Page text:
Today I attended the 14th edition of Frieze London which officially opens to the public tomorrow. Frieze has established itself as one of the world's most important art fairs with hundreds of commercial art galleries selling works of art. I must say it was all pretty overwhelming! As incredible as it is seeing so many pieces of art under one roof it can certainly get confusing and exhausting . I have been attending this fair since the very beginning and as the years go by I see the fair becoming increasingly more global, connected and hectic at the same time. It is for this particular reason that I prefer the more intimate and sophisticated setting of PAD in Berkeley Square. In saying this visiting the fair is still an incredible experience as each visitor has the chance to see galleries and their work from all over the world...essentially its a big one stop shop for buying art...I always refer to it as the big global art supermarket. Below I have added a selection of the works and stands that caught my attention the most enjoy and if you get a chance to visit the fair it will be open until Sunday 9th.
Firstly I visited the original Frieze tent which showcases more contemporary, young and conceptual works. Amongst these I thought the pink project at PPOW NYC gallery was very amusing and eye catching ( a huge pink plastic installation - please see image below).

The Pink Project at PPOW Gallery, NYC

Visitors at the Frieze Fair
My two favourite stands  this year were without a shadow of a doubt the incredible Atelier d'artistes at Hauser and Wirth ( see below) where an artists studio was meticulously reconstructed inviting viewers to question this purpose of reconstruction and highlighting the role of "staging" in how art is viewed, particularly in studio based presentations. The booth,  inspired by Cezanne's studio in Aix En Provence and by Brancusi's studio at the Centre Pompidou, transported each viewer back in time as if one was really standing in an artists studio back in 1900 surrounded by raw materials and hanging works of art.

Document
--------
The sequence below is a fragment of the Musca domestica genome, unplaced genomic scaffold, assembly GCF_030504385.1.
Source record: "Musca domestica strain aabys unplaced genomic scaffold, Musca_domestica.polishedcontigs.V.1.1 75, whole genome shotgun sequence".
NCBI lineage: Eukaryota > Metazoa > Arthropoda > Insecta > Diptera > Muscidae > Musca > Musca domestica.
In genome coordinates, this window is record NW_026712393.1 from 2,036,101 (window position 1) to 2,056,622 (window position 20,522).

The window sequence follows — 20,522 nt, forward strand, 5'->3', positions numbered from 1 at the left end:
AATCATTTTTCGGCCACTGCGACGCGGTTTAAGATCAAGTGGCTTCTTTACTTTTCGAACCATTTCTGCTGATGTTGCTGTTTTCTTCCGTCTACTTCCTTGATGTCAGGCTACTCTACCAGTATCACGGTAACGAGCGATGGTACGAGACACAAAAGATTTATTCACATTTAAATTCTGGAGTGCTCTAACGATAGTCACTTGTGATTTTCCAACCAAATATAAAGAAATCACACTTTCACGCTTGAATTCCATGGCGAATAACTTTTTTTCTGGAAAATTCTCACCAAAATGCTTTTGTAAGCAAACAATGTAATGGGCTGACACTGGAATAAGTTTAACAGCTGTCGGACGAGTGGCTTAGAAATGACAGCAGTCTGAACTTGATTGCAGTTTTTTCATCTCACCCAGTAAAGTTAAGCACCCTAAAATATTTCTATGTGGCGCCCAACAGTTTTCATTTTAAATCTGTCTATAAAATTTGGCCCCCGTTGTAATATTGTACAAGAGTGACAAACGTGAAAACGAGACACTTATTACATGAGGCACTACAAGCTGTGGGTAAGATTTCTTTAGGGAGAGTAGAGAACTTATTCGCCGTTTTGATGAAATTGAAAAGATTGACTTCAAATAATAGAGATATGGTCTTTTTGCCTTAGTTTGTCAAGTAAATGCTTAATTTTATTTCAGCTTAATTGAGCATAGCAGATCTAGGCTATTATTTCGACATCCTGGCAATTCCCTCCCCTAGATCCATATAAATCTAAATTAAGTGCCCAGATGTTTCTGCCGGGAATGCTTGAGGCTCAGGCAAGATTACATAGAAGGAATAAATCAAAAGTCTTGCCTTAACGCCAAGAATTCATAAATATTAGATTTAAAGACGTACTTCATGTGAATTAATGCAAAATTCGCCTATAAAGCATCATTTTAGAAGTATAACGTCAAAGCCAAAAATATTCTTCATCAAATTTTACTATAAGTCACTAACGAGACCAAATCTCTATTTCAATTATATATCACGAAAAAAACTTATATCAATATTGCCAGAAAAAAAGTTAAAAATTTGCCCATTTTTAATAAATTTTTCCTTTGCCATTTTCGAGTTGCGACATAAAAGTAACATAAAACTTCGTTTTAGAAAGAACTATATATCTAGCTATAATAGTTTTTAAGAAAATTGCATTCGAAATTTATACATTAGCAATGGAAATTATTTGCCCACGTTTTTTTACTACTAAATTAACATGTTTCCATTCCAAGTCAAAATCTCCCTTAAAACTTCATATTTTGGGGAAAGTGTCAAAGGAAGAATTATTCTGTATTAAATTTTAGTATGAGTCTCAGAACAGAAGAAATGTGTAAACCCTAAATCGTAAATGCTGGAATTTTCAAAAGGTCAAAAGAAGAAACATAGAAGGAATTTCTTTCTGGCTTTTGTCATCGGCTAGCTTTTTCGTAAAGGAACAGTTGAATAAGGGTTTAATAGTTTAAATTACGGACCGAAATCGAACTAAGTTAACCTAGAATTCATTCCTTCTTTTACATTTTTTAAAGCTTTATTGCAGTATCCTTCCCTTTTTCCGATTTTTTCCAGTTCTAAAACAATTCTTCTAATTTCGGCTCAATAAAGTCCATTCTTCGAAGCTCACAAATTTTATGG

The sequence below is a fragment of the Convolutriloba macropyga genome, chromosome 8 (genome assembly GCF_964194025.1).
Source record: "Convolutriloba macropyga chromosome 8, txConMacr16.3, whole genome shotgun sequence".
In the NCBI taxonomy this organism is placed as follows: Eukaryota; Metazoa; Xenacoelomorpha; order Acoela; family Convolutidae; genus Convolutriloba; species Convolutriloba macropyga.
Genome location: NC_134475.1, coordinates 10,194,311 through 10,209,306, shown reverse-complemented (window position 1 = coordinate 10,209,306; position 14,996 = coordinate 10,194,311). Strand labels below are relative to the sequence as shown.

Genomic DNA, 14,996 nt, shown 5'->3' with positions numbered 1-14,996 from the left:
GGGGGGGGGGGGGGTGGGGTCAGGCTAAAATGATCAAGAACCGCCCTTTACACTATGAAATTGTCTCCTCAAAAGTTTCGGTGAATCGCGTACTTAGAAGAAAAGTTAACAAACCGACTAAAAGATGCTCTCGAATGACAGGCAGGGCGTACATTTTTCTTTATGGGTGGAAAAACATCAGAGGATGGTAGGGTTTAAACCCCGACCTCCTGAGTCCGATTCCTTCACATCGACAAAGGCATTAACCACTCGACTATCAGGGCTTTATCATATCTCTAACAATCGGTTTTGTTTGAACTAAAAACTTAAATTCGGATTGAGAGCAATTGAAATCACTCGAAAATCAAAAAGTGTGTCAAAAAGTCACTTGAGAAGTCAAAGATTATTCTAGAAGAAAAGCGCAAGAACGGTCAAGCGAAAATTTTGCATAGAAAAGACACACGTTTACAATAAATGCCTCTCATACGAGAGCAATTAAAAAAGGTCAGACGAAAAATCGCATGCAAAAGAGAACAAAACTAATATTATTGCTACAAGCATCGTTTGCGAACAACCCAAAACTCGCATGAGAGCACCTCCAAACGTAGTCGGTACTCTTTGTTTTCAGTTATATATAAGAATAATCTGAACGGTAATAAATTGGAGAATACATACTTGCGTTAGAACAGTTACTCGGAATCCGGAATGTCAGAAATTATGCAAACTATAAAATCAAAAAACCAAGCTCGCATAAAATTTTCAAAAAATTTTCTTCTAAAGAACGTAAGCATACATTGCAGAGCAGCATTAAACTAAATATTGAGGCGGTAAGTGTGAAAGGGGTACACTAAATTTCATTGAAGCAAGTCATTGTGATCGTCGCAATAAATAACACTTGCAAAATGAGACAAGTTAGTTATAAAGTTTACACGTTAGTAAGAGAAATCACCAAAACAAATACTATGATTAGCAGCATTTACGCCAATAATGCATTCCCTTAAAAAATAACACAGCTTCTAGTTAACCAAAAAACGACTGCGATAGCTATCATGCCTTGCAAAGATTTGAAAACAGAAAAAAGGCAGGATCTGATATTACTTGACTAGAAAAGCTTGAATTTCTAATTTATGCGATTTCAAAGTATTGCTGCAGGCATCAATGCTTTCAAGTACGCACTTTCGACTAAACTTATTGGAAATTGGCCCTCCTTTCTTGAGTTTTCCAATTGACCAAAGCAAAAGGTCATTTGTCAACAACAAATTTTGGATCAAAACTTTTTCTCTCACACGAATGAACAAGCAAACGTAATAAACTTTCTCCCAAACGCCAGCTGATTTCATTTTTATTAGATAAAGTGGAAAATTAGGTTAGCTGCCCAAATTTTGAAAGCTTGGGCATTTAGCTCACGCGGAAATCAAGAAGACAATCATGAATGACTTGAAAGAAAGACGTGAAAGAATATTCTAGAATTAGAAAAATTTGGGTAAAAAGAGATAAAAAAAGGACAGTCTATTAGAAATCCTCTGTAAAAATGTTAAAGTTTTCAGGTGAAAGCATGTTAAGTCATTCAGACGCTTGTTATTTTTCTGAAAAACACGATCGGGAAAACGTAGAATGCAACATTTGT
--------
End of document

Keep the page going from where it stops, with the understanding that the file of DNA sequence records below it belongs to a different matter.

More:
L'Atelier d'Artistes at Hauser and Wirth
 Secondly I absolutely loved the white out booth that the Marianne Boesky Gallery created showcasing an installation by Belgian visual artist  Hans Op De Beeck  (see below image ) . There is a certain peacefulness that this crisp white installation emanates , managing to create a sense of calm and peace amidst a very buzzing fair.

Myself at the Marianne Boesky Gallery, NYC
Something Special about you by Jeppe Hein 303 Gallery, NYC
Another highlight definitely worth mentioning included a beautiful Red Anish Kapoor sculpture at The Lisson Gallery.
Moving on I visited the other tent in regents park called Frieze Masters which focuses on showcasing art from the ancient era and old masters to the late 20th century. The moment you walk into this fair, the previous fair's chaos disappeared and visitors are transported to a much older and more sophisticated atmosphere surrounded by the most incredible masterpieces of our time.

Visitors at Frieze Masters
As always Helly Nahmad's stand never disappoints: this year the gallery showcased 3 very large green Picasso's ( see image below ) which were absolutely breathtaking.

Picasso at Helly Nahmad gallery
Timothy Taylor gallery displayed a wonderful selection of Hans Hartung colourful acrylics on card, Mnuchin Gallery showed a very rare 1986 De Kooning painting and Bernheimer Gallery showed a fantastic selection of Horst photographs, particularly the set of 8 images capturing Cy Twombly in Rome in 1966 (see images below)
Hans Hartung at Timothy Taylor Gallery

De Kooning at Mnuchin Gallery

Horst P. Horst, Cy Twombly in Rome, 1966 at Bernheimer Fine Art

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